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Fiddle Me This

That's the lilt of Irish laughter--and traditional instruments--trilling up the charts. It echoes the '60s folkie revival, but it also delves deeply into one of the world's most romantic cultures.

June 09, 1996|Don Heckman | Don Heckman writes about jazz and world music for Calendar

Mention Irish music to most listeners and the names that come to mind are the Cranberries, Enya, U2, Sinead O'Connor and Van Morrison, to list only a few of the significant pop acts that have originated in the Emerald Isle.

But these are artists who have shaped their music mostly within the international dialect of pop. Only rarely--sometimes more than that with Enya, who once sang with the group Clannad--does their music suggest a connection with the deeper roots of Irish traditional music.

The '90s, however, has seen a surprisingly robust revival of those traditional sounds. A glance at Billboard's recent world music charts reveals an almost overwhelming preponderance of Irish music.

Late last month, for example, the Top 15 listings included two albums by the Chieftains, an album by Clannad, Bill Whelan's "Riverdance" show album, two collections ("Women of the World: Celtic" and "Celtic Treasure: The Legacy of Turlough O'Carolan"), a program of Irish tunes performed by flutist James Galway, a set of Irish-tinged music by Loreena McKennitt and the film score for "The Brothers McMullen."

Nine out of the Top 15 would be impressive under any circumstances. Add to that the fact that Altan, an Irish traditional band described in the New Yorker as a "supergroup that has set new standards for Irish music," releases its first album on Virgin Records this week. Expect it to enter the Top 15 as well; the band's 1993 hit, "Island Angel," was a fixture on the World Music chart for eight months.

On Saturday and next Sunday, the 22nd annual Great American Irish Fair and Music Festival brings 16 stages of Irish entertainment to Santa Anita Park Racetrack. And "Riverdance," the colorful theatrical presentation of Irish music and dance, opens a two-week run at the Pantages on Nov. 15.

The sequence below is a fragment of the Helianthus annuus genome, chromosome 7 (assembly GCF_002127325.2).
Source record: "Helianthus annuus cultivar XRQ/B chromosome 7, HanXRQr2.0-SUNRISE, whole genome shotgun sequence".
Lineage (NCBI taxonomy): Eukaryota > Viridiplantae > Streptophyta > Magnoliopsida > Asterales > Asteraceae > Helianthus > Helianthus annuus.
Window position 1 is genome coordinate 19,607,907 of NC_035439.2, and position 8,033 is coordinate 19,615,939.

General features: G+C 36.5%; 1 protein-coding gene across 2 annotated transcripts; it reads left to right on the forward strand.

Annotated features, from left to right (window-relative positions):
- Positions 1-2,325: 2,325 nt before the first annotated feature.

So what's going on here?

"The word seems to be spreading like wildfire," says Ciaran Tourish, fiddle player with Altan. "And not just about ourselves, but about Irish music in general. In fact, there's been a lot of awakening to Irish music in Ireland lately, as well. Until recently, it wasn't regarded as anything spectacular, but now there's been a tremendous revival at home."

Why the rush of popularity?

For several reasons. First, and most obvious, because it is so familiar. The rhythmic jigs and reels of Irish dance long ago found their way into bluegrass and country music. The laments of the old-style songs known as sean nos have impacted everything from country to the blues, and Irish "set" dancing resonates in country line dancing.

Equally important, Irish traditional music--especially in its acoustic manifestations--affords the opportunity to get in touch with a rich, ancient heritage.

"It's music that has a powerful connection with the past," says Los Angeles-based Irish singer Mairead Sullivan, whose album "Dancer" (on Lyrebird) mixes originals with traditional material. "The old songs, in particular, magnify one's centeredness and one's stillness. It's almost a spiritual kind of experience."

The current wave of Irish music popularity traces back to the folk revival of the '60s, when composer Sean O Riada, from Cork, added traditional instruments to his ensemble, Ceoltoiri Chualann, and began to play roots music in a classical setting. Paddy Moloney, a piper with the group, expanded on the idea by assembling his own band--the Chieftains--founded on the revolutionary (at the time) notion of performing traditional music in an ensemble rather than via the customary solos and duos.

Other groups followed, assembling their own mix of instruments drawn from the familiar pipes, flutes, whistles, violins, harps, accordions and bodhrans (or frame drums) of Irish music. For repertoire, they adapted music from an array of jigs, reels and ballads, drinking songs and love refrains stretching back into the mists of Irish history.

Among the more successful were the Bothy Band, De Danann, Planxty and Moving Hearts. In the early '80s, the Pogues went further, mixing Irish music with a punk attitude.

Does the growing popularity of traditional music reflect, as some have intimated, the emergence of a large-scale Celtic movement in the music business?

Certainly not in the context of something similar to, say, the British rock invasion of the '60s. But there's no denying that the music has a universality that appeals to a wide audience.

Bill Straw's independent Blix Street Records has been releasing Irish product since the early '90s--notably by singer Mary Black. Straw, however, has reservations about the notion of a large-scale Celtic movement.

"There's a huge Irish population in this country," he says. "But a large percentage of the Irish music it is interested in is basic, traditional music--the kind of recordings that are sold through Irish stores, and mostly through imports.

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